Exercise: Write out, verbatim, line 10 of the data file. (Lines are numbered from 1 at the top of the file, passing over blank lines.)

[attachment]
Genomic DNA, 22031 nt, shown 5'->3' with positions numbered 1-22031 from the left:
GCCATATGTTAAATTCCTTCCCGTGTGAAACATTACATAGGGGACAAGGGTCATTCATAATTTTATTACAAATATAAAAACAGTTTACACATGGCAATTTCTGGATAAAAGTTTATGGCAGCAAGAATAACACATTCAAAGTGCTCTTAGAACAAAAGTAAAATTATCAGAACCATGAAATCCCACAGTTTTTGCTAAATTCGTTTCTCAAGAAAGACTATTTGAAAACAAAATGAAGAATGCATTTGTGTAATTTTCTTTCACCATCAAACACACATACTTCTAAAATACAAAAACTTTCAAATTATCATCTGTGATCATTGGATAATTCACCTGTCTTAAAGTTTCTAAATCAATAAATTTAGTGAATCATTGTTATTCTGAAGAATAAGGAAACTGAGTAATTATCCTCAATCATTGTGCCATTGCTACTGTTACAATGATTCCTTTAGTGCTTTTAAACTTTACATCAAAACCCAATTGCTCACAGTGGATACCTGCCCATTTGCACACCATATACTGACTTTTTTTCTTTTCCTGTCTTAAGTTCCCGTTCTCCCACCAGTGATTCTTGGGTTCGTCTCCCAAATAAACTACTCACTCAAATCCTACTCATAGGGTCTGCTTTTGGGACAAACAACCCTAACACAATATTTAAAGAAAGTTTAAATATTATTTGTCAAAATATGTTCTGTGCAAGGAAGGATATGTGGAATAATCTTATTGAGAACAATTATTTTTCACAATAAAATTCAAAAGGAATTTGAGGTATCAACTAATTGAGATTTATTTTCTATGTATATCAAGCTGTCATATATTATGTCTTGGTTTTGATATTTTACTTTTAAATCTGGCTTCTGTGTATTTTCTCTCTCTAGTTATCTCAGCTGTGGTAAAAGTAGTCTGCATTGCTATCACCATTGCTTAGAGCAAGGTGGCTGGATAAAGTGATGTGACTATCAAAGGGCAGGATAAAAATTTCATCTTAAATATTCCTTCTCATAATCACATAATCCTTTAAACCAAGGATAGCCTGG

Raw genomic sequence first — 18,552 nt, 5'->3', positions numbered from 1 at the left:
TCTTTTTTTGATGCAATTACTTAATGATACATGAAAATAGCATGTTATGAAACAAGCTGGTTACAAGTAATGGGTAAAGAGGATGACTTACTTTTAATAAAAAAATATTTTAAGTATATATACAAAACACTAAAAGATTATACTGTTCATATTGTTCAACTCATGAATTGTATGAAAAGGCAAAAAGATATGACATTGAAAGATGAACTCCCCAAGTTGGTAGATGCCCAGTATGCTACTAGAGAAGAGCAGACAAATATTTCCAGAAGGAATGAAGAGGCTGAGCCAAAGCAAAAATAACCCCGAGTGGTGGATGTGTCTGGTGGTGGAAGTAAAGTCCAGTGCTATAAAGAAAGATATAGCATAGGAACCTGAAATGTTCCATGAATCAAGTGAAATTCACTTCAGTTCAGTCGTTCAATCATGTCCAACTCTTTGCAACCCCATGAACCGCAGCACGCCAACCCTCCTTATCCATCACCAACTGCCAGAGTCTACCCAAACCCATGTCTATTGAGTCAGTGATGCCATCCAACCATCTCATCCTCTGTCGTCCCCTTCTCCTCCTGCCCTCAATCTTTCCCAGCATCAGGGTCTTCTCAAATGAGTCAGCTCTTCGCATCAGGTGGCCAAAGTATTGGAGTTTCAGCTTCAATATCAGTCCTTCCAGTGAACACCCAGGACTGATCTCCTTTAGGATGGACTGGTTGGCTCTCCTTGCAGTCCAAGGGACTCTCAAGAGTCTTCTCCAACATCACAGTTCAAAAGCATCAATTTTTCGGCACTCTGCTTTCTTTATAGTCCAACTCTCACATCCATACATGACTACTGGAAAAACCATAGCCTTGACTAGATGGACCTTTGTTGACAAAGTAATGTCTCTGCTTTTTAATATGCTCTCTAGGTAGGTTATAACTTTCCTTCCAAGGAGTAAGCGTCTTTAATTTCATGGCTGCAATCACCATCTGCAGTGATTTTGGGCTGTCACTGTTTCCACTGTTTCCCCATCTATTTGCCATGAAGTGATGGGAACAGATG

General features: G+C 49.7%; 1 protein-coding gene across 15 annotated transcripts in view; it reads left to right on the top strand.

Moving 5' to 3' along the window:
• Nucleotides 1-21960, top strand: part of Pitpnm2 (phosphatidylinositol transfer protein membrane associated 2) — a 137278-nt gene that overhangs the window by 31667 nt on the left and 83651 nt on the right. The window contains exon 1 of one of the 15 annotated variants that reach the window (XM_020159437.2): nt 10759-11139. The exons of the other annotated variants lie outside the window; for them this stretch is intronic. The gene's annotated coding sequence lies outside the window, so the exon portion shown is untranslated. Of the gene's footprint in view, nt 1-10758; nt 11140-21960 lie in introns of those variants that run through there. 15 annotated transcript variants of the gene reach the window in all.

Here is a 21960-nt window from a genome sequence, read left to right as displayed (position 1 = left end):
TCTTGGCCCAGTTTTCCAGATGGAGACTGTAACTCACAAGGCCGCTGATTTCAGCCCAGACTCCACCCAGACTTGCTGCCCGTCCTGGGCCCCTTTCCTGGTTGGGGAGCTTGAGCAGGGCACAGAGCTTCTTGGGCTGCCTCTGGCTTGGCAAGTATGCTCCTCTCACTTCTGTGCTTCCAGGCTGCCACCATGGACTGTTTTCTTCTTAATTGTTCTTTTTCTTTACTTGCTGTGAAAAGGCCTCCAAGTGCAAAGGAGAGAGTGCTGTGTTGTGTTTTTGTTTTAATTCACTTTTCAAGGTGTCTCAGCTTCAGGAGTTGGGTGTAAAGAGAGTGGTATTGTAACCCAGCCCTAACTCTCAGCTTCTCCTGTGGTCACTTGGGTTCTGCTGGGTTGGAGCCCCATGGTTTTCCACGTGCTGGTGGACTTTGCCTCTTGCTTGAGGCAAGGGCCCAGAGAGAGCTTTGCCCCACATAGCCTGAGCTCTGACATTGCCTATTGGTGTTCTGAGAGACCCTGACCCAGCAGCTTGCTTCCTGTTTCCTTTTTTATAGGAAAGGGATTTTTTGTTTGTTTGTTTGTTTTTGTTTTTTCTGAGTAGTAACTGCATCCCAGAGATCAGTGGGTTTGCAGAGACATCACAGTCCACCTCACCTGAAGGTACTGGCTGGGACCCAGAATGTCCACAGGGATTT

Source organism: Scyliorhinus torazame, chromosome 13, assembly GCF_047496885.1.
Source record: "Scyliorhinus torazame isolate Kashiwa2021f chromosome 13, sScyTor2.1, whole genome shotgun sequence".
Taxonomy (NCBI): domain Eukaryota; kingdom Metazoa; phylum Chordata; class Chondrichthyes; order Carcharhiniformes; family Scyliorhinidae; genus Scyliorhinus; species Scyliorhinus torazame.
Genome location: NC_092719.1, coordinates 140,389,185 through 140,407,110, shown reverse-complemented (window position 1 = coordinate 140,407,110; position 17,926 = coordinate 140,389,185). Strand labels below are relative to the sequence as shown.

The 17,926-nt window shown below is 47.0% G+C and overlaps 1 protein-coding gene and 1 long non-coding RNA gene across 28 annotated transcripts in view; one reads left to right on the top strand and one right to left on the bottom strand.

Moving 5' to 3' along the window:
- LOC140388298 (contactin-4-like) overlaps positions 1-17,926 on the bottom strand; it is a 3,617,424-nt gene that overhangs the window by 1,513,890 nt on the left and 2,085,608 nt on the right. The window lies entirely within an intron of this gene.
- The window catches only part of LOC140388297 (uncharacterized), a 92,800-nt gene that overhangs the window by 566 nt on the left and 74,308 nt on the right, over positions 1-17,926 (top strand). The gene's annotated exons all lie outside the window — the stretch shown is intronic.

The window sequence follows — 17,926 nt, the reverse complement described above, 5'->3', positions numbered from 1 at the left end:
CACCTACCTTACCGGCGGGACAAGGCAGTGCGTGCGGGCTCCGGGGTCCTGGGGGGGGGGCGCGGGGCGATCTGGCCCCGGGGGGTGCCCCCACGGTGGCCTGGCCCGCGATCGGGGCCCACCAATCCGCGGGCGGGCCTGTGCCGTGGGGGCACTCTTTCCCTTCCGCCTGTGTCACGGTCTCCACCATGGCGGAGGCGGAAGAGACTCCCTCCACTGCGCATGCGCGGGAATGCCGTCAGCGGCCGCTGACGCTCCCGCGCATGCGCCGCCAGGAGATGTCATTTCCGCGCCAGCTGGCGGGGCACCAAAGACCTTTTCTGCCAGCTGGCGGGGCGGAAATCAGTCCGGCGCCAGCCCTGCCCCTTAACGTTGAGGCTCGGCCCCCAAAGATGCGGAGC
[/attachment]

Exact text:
Source organism: Scyliorhinus torazame, chromosome 13, assembly GCF_047496885.1.